Born to German immigrants Johannah and Rich, Carle's mother grew homesick for Germany and moved the family back to Stuttgart when he was six. He was educated at the local art school. His father enjoyed drawing and would often share sketches with his son.
His father was drafted into the German Army to fight in World War II. He was captured by the Soviets and returned a “sick man," Carle said, “psychologically, physically devastated" and weighing only 85 pounds.
One of Carle's art teachers opened his life to the “Forbidden Art" of German Expressionists and Abstract Artists. This action could have landed Herr Krauss in jail. The government considered these people to be dangerous degenerates.
At 15, Carle was conscripted to dig on the Siegfried line, a network of trenches and bunkers stretching 390 miles along the western border of Germany. He saw combat victims up close. His home in Stuttgart was left without a roof, doors or windows, but it was the only one remaining with walls.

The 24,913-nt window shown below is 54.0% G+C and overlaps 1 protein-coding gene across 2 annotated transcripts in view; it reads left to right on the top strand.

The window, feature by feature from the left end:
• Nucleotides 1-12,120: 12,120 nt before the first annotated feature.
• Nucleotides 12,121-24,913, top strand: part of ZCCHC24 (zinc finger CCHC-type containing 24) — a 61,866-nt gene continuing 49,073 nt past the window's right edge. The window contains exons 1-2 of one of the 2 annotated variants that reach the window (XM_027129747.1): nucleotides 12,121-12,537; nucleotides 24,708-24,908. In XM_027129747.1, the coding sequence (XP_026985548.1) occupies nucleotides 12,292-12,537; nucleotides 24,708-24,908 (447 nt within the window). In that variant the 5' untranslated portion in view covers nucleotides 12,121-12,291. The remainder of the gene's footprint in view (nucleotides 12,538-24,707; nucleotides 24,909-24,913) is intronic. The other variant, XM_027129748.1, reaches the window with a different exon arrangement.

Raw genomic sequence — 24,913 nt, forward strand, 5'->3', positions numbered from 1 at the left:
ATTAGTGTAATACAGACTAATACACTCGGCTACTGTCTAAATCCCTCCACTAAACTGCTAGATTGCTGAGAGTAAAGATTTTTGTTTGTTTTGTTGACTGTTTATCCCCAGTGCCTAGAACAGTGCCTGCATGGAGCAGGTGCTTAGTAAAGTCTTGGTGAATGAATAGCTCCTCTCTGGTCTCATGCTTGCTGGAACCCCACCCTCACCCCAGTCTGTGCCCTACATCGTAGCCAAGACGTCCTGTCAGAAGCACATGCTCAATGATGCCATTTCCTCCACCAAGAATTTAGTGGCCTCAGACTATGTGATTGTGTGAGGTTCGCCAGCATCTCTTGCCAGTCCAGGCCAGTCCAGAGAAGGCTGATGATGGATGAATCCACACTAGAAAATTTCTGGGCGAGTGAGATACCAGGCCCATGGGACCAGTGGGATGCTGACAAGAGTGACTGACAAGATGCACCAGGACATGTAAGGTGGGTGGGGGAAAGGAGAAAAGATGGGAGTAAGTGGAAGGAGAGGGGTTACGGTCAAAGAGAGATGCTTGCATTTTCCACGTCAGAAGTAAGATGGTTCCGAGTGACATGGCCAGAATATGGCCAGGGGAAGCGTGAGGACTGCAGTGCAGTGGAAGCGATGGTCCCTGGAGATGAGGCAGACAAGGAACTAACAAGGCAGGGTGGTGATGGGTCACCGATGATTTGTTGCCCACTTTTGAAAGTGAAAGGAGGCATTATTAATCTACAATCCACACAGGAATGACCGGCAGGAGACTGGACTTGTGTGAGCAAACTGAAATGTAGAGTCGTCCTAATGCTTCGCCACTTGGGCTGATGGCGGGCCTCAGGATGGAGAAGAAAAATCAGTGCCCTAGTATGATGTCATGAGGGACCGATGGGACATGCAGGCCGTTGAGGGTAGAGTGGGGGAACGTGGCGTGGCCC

In 1952, he arrived in New York City with $40 in his pocket. He got a job as a graphic designer for the New York Times. He was drafted into the US Army during the Korean War and was stationed in Germany as a mail clerk.
He returned to New York and his old job at the Times. Eventually he became art director at an advertising agency.